As usual, its all interconnected. the standard party line... Over analyse a statement, then throw in terrorism, make sure we get oil in there. What else are we forgetting? Oh yeah, God sux.

begin quote "d. Whether microevolution (change within a species) can be extrapolated to explain macroevolutionary changes (such as new complex organs or body plans and new biochemical systems which appear irreducibly complex) is controversial. These kinds of macroevolutionary explanations generally are not based on direct observations and often reflect historical narratives based on inferences from indirect or circumstantial evidence." end quote

The explanation behind macroevolutionary changes are debated even within the confines of the evolution community.

yourworstnightmare 12 years, 6 months ago


"The explanation behind macroevolutionary changes are debated even within the confines of the evolution community"

Where did you pull this from? As per Wendt, macroevolution is a term made up by creationists because of the overwhelming proof that organisms change over time. They made up this false term to wriggle their ludicrous ideas around reality that became too overwhelming for them. Intellectual shifting sands as usual from this ID creationist crowd.

Don'y rely on what religioud and politcal leaders say about evolution. Listen to scientists.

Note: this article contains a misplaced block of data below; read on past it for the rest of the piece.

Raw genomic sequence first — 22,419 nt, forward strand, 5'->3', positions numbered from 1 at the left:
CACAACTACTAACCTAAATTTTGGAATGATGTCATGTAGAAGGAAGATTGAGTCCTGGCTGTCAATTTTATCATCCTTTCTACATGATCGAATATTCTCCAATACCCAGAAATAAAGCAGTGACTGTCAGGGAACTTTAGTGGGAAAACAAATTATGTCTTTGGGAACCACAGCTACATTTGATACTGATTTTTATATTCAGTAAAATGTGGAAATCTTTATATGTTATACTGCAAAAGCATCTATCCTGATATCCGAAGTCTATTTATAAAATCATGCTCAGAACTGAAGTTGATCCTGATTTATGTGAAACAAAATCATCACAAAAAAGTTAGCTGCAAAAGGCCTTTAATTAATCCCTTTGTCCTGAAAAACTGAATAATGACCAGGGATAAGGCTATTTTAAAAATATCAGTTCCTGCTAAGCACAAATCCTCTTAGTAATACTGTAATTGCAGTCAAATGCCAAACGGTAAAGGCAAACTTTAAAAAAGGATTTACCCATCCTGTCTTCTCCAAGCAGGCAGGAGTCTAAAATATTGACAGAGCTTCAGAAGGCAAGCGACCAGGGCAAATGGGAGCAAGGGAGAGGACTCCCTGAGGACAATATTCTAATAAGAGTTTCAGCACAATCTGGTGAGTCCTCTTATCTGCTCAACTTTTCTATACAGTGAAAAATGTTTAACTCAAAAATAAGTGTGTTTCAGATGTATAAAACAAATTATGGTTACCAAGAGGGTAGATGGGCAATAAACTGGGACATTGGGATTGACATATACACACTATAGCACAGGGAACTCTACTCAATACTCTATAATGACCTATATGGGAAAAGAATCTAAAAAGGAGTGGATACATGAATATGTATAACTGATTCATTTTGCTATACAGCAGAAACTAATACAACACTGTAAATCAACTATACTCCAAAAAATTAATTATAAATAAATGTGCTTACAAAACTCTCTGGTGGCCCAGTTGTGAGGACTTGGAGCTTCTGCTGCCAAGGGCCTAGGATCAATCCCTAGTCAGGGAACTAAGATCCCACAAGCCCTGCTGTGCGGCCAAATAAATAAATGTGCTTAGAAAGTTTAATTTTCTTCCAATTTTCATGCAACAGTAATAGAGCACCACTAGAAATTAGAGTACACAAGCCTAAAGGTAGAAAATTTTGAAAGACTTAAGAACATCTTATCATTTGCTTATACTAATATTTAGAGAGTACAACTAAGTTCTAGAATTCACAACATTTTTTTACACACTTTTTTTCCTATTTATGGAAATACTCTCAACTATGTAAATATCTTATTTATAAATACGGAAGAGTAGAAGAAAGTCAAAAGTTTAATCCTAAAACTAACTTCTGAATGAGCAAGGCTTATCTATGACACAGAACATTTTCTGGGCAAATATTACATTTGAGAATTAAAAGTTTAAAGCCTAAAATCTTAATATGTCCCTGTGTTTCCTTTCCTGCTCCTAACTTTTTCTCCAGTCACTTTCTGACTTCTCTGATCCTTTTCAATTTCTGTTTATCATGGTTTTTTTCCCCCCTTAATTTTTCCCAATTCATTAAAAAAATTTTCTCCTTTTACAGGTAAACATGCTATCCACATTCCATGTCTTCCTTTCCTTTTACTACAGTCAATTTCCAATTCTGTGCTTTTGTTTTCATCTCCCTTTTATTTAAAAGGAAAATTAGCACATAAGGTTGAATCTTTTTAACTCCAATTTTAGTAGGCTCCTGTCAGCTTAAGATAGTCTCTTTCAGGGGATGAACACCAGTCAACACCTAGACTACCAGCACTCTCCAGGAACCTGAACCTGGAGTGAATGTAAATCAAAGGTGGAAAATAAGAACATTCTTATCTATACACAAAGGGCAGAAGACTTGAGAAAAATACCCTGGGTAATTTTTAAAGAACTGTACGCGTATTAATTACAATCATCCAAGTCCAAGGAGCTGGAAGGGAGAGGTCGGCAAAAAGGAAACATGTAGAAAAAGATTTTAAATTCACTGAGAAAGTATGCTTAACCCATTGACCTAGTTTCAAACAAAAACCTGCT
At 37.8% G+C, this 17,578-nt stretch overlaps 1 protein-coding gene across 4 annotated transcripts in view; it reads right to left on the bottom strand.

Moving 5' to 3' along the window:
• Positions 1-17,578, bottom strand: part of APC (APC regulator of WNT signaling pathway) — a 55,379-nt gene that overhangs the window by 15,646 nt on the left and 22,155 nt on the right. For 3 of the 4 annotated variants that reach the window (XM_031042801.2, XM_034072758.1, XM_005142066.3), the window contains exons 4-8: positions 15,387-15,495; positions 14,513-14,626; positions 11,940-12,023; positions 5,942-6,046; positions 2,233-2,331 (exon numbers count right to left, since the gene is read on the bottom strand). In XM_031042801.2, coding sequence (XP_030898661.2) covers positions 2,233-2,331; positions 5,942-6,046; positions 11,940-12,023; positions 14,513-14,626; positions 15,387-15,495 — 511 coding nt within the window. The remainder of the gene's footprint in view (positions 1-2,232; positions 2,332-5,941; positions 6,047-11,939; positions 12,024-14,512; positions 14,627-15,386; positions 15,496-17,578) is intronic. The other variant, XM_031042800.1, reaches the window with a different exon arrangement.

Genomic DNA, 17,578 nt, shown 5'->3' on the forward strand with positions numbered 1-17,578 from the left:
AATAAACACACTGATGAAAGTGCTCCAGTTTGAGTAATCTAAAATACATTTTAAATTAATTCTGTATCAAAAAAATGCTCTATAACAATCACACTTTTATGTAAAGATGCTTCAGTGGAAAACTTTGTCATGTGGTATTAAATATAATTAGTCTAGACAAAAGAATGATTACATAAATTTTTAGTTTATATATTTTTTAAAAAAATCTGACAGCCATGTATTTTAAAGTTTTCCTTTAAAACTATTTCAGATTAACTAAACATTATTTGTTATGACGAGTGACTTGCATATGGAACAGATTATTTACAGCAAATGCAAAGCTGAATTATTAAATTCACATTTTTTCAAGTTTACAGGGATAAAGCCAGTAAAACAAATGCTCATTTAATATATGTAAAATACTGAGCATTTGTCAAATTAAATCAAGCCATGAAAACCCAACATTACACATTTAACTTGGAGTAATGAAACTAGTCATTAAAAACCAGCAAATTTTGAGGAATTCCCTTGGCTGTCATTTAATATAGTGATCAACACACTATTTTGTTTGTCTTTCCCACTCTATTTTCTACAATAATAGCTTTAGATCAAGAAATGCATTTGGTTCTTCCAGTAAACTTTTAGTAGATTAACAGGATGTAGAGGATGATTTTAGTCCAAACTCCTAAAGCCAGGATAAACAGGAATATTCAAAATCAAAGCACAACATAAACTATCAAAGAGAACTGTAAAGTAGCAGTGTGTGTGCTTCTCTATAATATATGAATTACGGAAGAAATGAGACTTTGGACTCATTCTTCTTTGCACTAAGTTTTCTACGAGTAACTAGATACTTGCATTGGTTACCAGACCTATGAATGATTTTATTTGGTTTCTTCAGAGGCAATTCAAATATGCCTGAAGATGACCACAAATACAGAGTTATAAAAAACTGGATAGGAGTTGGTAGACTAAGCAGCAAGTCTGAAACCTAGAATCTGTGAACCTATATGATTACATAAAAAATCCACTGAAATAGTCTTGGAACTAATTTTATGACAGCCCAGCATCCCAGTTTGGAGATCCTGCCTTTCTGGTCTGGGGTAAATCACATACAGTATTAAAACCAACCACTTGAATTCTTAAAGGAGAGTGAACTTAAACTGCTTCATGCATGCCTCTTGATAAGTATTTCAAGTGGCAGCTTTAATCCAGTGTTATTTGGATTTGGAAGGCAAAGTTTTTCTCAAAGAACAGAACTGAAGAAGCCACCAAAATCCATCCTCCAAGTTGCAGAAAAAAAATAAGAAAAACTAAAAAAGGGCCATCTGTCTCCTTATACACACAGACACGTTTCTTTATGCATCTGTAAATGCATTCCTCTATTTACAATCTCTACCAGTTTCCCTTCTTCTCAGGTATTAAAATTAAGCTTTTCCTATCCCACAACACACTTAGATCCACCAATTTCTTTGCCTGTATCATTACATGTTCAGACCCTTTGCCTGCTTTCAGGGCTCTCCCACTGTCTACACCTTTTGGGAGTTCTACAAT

Chocoholic 12 years, 6 months ago

Wendt, you said: "Macroevolution" is a straw dog. It doesn't exist. "

And Nightmare, you said: "As per Wendt, macroevolution is a term made up by creationists because of the overwhelming proof that organisms change over time. They made up this false term to wriggle their ludicrous ideas around reality that became too overwhelming for them. Intellectual shifting sands as usual from this ID creationist crowd."

That's not the information I'm finding. I went to the Steven Jay Gould Web site:

Check out "Gould on Richard Goldschmidt" "As a Darwinian, I wish to defend Goldschmidt's postulate that macroevolution is not simply microevolution extrapolated, and that major structural transitions can occur rapidly without a smooth series of intermediate stages. . . . In his infamous book of 1940, Goldschmidt specifically invokes rate genes as a potential maker of hopeful monsters: 'This basis is furnished by the existence of mutants producing monstrosities of the required type and the knowledge of embryonic determination, which permits a small rate change in early embryonic processes to produce a large effect embodying considerable parts of the organism.' In my own, strongly biased opinion, the problem of reconciling evident discontinuity in macroevolution with Darwinism is largely solved by the observation that small changes early in embryology accumulate through growth to yield profound differences among adults."

While ID folks would appear to carry those same terms through different processes to different conclusions, they didn't coin them.

The SJG site is pretty cool, by the way. Check out his comments on the previous KS BOE decision from Time mag in 1999 (maybe you all have already been here):

Kodiac 12 years, 6 months ago

Hey Glockenspiel,

"I challenge you to find where in the standards it tells teachers to teach intelligent design, christianity, or creationism"

I know this is late but I thought I would throw in my 2 cents worth. Just because you don't state something specifically doesn't mean you are not trying to do it. There is an underlying agenda in these standards and for you to sit there and deny it is ignorance.